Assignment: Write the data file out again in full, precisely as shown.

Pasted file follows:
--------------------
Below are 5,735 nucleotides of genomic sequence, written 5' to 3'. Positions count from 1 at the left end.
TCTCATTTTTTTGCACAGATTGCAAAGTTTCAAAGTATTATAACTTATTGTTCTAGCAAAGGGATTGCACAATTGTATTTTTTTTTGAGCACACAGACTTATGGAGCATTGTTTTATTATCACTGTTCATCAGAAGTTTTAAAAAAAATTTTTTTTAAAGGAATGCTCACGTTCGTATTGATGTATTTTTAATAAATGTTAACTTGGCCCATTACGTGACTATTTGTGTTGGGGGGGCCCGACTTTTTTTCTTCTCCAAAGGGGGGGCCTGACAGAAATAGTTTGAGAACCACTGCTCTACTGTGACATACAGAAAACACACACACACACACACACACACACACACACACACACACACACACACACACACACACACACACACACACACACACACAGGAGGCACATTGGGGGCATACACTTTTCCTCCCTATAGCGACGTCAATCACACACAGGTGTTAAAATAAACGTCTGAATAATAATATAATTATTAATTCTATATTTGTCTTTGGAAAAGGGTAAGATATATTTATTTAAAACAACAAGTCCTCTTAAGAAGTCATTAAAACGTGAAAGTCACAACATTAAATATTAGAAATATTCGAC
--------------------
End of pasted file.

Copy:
Below are 5,735 nucleotides of genomic sequence, written 5' to 3'. Positions count from 1 at the left end.
TCTCATTTTTTTGCACAGATTGCAAAGTTTCAAAGTATTATAACTTATTGTTCTAGCAAAGGGATTGCACAATTGTATTTTTTTTTGAGCACACAGACTTATGGAGCATTGTTTTATTATCACTGTTCATCAGAAGTTTTAAAAAAAATTTTTTTTAAAGGAATGCTCACGTTCGTATTGATGTATTTTTAATAAATGTTAACTTGGCCCATTACGTGACTATTTGTGTTGGGGGGGCCCGACTTTTTTTCTTCTCCAAAGGGGGGGCCTGACAGAAATAGTTTGAGAACCACTGCTCTACTGTGACATACAGAAAACACACACACACACACACACACACACACACACACACACACACACACACACACACACACACACACACACACACACACACAGGAGGCACATTGGGGGCATACACTTTTCCTCCCTATAGCGACGTCAATCACACACAGGTGTTAAAATAAACGTCTGAATAATAATATAATTATTAATTCTATATTTGTCTTTGGAAAAGGGTAAGATATATTTATTTAAAACAACAAGTCCTCTTAAGAAGTCATTAAAACGTGAAAGTCACAACATTAAATATTAGAAATATTCGAC